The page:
Has anyone ever cleared up the whole Bannon/paper scrap incident from FF3? That one has been in the back of my head for years now, and I don't recall any closure to the topic. (For those of you that don't remember, in the early parts of FF3, where Locke, Terra, Edgar and Sabin visit the Returner hideout there is a large table. If you direct one of your characters to the top of the table and press the "A" button, a little dialog popup opens saying "There is a scrap of paper here, Throw it away?" If you go on to chose "no" and continue with the game, Banon freaks out, and quickly throws the paper away during the returner meeting.) Now, I've seen this myself, in the SNES version, but not the PSX re-release. If you don't have an answer, maybe someone else out there does? Rumors would be helpful too, I'm basically curious to see what people have found on the subject. (And yes, I've done my own digging around sites, but haven't really found anything on the subject.)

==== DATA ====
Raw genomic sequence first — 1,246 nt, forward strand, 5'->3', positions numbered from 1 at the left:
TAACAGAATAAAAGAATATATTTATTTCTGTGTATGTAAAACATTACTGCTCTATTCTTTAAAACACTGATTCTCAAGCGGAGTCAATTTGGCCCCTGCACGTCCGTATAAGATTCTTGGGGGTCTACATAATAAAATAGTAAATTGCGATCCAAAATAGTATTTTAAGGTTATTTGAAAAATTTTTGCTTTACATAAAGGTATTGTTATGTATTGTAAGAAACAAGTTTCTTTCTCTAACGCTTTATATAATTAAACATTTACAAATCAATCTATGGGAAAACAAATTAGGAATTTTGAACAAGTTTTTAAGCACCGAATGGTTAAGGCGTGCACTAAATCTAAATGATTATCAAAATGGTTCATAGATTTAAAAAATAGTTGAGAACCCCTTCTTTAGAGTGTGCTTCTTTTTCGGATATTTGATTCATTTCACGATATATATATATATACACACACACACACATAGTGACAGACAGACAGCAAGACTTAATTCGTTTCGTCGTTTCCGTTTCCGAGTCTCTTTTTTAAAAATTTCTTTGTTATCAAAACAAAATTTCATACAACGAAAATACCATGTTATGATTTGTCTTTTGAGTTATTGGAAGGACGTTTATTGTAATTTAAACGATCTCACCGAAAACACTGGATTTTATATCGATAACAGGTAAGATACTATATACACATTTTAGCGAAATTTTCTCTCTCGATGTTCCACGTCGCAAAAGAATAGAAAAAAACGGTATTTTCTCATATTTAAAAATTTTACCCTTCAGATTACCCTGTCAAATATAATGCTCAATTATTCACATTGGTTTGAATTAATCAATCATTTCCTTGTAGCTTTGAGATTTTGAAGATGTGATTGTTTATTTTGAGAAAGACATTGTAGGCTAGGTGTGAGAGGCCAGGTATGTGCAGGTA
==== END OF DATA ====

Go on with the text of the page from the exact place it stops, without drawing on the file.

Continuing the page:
I know this is an obscure question, but I just haven't seen it covered anywhere, unless I'm not looking hard enough, which could very well be the case.
Thanks in advance
Yes, Saiyuki has been largely ignored by the masses. I blame the lack of publicity. Let me just fix that
a little. Hey people! If you like FFT, chances are you'll like Saiyuki too! Go get it! There.
As for your FF6 question, well, as hard as it is to accept, RPGs occasionally contain minor little optional
conversations that don't open up secret stuff down the road. If I sound sarcastic there, believe me I'm